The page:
That was the second step towards living one day at a time: learning to be thankful for the blessings of each day. Here was the third:

I recently started a job as the part-time women’s worker at our church. It’s ministry I love, and with Steve’s health so precarious, I need to work in case I have to provide for our children one day. I’ve had busy school terms before – most of our terms are busy – but this term has been stuffed to bursting. Family responsibilities, home duties, hospital visits, a new job, challenging tasks that stretch me to the limit, one after another after another: the moment I let my mind slip into the future I feel overwhelmed by the coming demands, and the little time I have to prepare for them.

Most days there’s more than I can easily handle. I’m not strong enough for the duties of each day. I’m learning what it means to live each day in God’s enabling, with the grace he gives for the next task, the next hour, the next moment. Not to think about tomorrow (except if preparation and planning happens to be one of the duties of today), not to wonder how I am going to face it, but to trust that God will give me strength to do the tasks he gives me today, and tomorrow, and the next day, and the day after that, not now, not in advance, but as I come to each day.

That was the third step to learning to live one day at a time: learning to trust in God’s enabling for each day.

The other morning, weary after a night of little sleep, I parked the car on my way to work and sat for a few minutes under some peppercorn trees. These verses popped into my mind, a little jumbled and out of context, but speaking straight to my need:
Who is weak, and I do not feel weak? ... But we have this treasure in jars of clay to show that this all-surpassing power is from God and not from us ... Therefore we do not lose heart. Though outwardly we are wasting away, yet inwardly we are being renewed day by day … He said to me, “My grace is sufficient for you, for my power is made perfect in weakness.” Therefore I will boast all the more gladly about my weaknesses, so that Christ’s power may rest on me … For when I am weak, then I am strong. (2 Cor. 11:29; 4:7, 16; 12:9-10)
I am not strong enough to face today, let alone the next week, or the next month, or the next year. I am aware of that to my aching bones. But God is strong. He promises to give me what I need to keep trusting and serving him, moment by moment, day by day, whatever our circumstances. That’s how I face the future: not anticipating and preparing for every eventuality, but enjoying God’s gifts for today, and trusting him that, whatever he has in store, he will provide what I need to face it.

We live one day at a time, in God’s enabling.

This article first appeared at The Gospel Coalition Australia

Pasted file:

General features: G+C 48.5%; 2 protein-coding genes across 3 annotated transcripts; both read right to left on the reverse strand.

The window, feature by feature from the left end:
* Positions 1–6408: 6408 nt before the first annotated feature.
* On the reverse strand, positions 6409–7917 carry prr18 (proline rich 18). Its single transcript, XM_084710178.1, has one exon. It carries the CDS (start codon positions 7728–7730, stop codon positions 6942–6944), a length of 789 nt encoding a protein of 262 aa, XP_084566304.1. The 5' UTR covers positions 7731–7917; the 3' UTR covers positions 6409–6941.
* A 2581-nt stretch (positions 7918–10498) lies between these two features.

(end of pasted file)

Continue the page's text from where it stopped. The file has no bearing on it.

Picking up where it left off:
Friday, May 6, 2016

book review: Word-filled Women's Ministry

Two months ago, I became the part-time women’s worker at our church. I prepared by reading Word-Filled Women’s Ministry, edited by Gloria Furman and Kathleen Nielson. I’m glad I did.

I recommend this book to anyone, male or female, involved in ministry to women. The list of the ten writers from across the globe may be enough to whet your appetite: it includes Kathleen Nielson from the US, Claire Smith from Australia and Carrie Sandom from the UK. Together, they have written a generous and gospel-hearted book that will remind you to centre your ministry on the Bible, give you a wealth of practical ideas for women’s ministry, and help you think through how to encourage women to grow and serve in your local context.

The book opens with an outstanding chapter by Kathleen Nielson about how the word of God lies at the heart of all women’s ministry. Reading this chapter reminded me of drinking in JI Packer’s Knowing God: as this is my favourite Christian book after the Bible, there is no higher praise. I finished it with tears in my eyes, thrilled again by the wonder of God’s word and determined to build every aspect of my ministry on this strong foundation. I strongly suggest you read this chapter together as a ministry team.

The second chapter is by Claire Smith. Her book God’s Good Design is a brilliant, brief and readable alternative to “The Big Blue Book” (which is what we used to call John Piper and Wayne Grudem’s Recovering Biblical Manhood and Womanhood), and this chapter packs the wealth of her knowledge and teaching on this topic into an even smaller space. If someone had questions about what the Bible says about men’s and women’s roles in the church, I’d copy this chapter and hand it to them.